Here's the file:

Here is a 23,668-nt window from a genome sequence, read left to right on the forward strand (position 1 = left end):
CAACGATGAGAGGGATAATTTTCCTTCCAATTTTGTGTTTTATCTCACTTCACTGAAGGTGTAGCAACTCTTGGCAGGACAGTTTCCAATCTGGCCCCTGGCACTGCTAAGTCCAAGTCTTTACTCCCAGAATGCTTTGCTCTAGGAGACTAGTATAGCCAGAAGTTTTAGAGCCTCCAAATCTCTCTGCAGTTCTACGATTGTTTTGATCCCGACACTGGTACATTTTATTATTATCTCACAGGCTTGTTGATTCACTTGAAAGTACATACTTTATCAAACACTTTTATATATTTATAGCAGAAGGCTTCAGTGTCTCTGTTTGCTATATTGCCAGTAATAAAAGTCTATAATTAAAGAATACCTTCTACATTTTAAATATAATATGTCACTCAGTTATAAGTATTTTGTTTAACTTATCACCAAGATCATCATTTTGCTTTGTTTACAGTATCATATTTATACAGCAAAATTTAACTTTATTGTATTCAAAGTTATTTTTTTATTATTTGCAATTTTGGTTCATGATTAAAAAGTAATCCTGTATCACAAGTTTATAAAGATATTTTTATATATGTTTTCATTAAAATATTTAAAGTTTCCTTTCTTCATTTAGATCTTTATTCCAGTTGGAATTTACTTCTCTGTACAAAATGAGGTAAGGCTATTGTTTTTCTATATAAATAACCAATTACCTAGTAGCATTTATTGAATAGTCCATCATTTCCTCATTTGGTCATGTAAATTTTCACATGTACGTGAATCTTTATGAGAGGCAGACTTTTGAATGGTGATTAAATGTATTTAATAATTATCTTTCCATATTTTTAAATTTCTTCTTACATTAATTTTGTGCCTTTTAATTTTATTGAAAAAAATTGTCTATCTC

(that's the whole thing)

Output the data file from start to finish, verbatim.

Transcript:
Here is a 23,668-nt window from a genome sequence, read left to right on the forward strand (position 1 = left end):
CAACGATGAGAGGGATAATTTTCCTTCCAATTTTGTGTTTTATCTCACTTCACTGAAGGTGTAGCAACTCTTGGCAGGACAGTTTCCAATCTGGCCCCTGGCACTGCTAAGTCCAAGTCTTTACTCCCAGAATGCTTTGCTCTAGGAGACTAGTATAGCCAGAAGTTTTAGAGCCTCCAAATCTCTCTGCAGTTCTACGATTGTTTTGATCCCGACACTGGTACATTTTATTATTATCTCACAGGCTTGTTGATTCACTTGAAAGTACATACTTTATCAAACACTTTTATATATTTATAGCAGAAGGCTTCAGTGTCTCTGTTTGCTATATTGCCAGTAATAAAAGTCTATAATTAAAGAATACCTTCTACATTTTAAATATAATATGTCACTCAGTTATAAGTATTTTGTTTAACTTATCACCAAGATCATCATTTTGCTTTGTTTACAGTATCATATTTATACAGCAAAATTTAACTTTATTGTATTCAAAGTTATTTTTTTATTATTTGCAATTTTGGTTCATGATTAAAAAGTAATCCTGTATCACAAGTTTATAAAGATATTTTTATATATGTTTTCATTAAAATATTTAAAGTTTCCTTTCTTCATTTAGATCTTTATTCCAGTTGGAATTTACTTCTCTGTACAAAATGAGGTAAGGCTATTGTTTTTCTATATAAATAACCAATTACCTAGTAGCATTTATTGAATAGTCCATCATTTCCTCATTTGGTCATGTAAATTTTCACATGTACGTGAATCTTTATGAGAGGCAGACTTTTGAATGGTGATTAAATGTATTTAATAATTATCTTTCCATATTTTTAAATTTCTTCTTACATTAATTTTGTGCCTTTTAATTTTATTGAAAAAAATTGTCTATCTC